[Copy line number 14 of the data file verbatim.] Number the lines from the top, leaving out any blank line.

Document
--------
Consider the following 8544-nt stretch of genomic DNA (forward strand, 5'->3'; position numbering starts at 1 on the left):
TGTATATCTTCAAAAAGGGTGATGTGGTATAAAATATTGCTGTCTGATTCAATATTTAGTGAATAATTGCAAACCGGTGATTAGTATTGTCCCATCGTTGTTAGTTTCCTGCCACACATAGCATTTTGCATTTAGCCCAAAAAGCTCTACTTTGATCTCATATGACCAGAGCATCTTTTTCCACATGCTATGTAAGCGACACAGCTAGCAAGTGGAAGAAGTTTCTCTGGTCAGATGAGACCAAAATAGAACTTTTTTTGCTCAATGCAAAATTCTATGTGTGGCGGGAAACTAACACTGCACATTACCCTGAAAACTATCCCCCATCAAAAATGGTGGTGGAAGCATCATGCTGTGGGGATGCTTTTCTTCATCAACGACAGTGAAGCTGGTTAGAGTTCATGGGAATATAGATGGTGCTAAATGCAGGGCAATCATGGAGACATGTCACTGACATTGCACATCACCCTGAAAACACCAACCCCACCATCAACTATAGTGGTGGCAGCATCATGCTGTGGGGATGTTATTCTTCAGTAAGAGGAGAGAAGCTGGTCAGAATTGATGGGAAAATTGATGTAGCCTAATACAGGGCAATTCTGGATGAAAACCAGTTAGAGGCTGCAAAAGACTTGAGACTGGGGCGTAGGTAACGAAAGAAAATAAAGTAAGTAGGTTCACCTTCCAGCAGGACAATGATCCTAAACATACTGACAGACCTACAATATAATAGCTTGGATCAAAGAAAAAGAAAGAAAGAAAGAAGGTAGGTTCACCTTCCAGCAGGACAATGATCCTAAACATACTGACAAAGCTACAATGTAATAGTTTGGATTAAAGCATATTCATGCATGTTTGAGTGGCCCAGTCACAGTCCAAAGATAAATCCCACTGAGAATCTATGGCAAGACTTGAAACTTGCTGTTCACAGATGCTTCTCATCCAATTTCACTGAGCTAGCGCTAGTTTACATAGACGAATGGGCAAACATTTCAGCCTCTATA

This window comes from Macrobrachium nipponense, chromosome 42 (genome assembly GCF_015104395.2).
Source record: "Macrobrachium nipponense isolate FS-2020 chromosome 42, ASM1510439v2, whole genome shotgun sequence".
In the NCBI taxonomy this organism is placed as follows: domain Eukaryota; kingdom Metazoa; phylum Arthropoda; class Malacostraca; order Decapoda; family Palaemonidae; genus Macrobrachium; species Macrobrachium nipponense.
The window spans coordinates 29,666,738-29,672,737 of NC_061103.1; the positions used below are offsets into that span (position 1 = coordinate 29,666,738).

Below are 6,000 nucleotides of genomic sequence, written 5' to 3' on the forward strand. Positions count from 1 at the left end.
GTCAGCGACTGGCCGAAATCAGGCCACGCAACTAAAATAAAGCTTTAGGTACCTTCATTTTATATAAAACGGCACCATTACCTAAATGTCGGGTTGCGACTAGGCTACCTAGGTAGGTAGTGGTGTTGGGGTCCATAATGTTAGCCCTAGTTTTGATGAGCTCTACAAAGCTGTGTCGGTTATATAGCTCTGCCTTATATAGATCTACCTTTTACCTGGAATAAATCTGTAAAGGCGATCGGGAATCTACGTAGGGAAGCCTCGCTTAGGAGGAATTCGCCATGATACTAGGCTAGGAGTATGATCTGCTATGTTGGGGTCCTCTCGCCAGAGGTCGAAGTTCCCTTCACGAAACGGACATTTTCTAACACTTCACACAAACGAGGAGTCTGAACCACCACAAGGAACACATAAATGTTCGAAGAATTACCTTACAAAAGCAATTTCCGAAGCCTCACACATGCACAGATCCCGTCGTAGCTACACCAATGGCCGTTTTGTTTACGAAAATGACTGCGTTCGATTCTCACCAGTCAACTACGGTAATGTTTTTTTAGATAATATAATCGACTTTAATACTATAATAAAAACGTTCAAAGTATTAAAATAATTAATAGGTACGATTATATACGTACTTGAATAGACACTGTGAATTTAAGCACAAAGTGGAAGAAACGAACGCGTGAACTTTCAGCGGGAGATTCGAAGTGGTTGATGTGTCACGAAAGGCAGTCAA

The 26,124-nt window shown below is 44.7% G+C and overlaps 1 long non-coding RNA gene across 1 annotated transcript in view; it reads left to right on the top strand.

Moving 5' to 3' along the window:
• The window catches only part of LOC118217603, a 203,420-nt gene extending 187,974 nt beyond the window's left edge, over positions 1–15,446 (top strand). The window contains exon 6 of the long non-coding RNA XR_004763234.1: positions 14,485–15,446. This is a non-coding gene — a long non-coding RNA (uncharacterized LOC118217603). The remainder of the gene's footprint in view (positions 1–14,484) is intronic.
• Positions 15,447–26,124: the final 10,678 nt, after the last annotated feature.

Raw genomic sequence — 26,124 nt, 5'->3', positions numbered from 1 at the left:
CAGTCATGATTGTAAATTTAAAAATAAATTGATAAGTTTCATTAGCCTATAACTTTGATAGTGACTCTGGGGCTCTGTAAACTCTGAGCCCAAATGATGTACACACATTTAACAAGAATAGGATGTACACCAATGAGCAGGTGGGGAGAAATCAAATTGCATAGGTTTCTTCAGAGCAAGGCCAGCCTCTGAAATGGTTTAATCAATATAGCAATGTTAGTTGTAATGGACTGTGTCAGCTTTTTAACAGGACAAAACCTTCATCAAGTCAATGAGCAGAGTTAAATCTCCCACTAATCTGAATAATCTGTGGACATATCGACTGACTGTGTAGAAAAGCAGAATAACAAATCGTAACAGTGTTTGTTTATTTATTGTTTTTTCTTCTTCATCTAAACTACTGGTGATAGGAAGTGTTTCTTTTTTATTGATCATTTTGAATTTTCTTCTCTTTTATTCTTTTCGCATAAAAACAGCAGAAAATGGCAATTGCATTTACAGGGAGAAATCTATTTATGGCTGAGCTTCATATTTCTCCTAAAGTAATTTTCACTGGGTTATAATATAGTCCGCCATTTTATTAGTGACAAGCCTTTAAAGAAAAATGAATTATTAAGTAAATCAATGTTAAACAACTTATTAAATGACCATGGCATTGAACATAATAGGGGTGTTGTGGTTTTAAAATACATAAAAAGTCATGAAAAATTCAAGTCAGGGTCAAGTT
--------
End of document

CAGTCATGATTGTAAATTTAAAAATAAATTGATAAGTTTCATTAGCCTATAACTTTGATAGTGACTCTGGGGCTCTGTAAACTCTGAGCCCAAATGATGTACACACATTTAACAAGAATAGGATGTACACCAATGAGCAGGTGGGGAGAAATCAAATTGCATAGGTTTCTTCAGAGCAAGGCCAGCCTCTGAAATGGTTTAATCAATATAGCAATGTTAGTTGTAATGGACTGTGTCAGCTTTTTAACAGGACAAAACCTTCATCAAGTCAATGAGCAGAGTTAAATCTCCCACTAATCTGAATAATCTGTGGACATATCGACTGACTGTGTAGAAAAGCAGAATAACAAATCGTAACAGTGTTTGTTTATTTATTGTTTTTTCTTCTTCATCTAAACTACTGGTGATAGGAAGTGTTTCTTTTTTATTGATCATTTTGAATTTTCTTCTCTTTTATTCTTTTCGCATAAAAACAGCAGAAAATGGCAATTGCATTTACAGGGAGAAATCTATTTATGGCTGAGCTTCATATTTCTCCTAAAGTAATTTTCACTGGGTTATAATATAGTCCGCCATTTTATTAGTGACAAGCCTTTAAAGAAAAATGAATTATTAAGTAAATCAATGTTAAACAACTTATTAAATGACCATGGCATTGAACATAATAGGGGTGTTGTGGTTTTAAAATACATAAAAAGTCATGAAAAATTCAAGTCAGGGTCAAGTT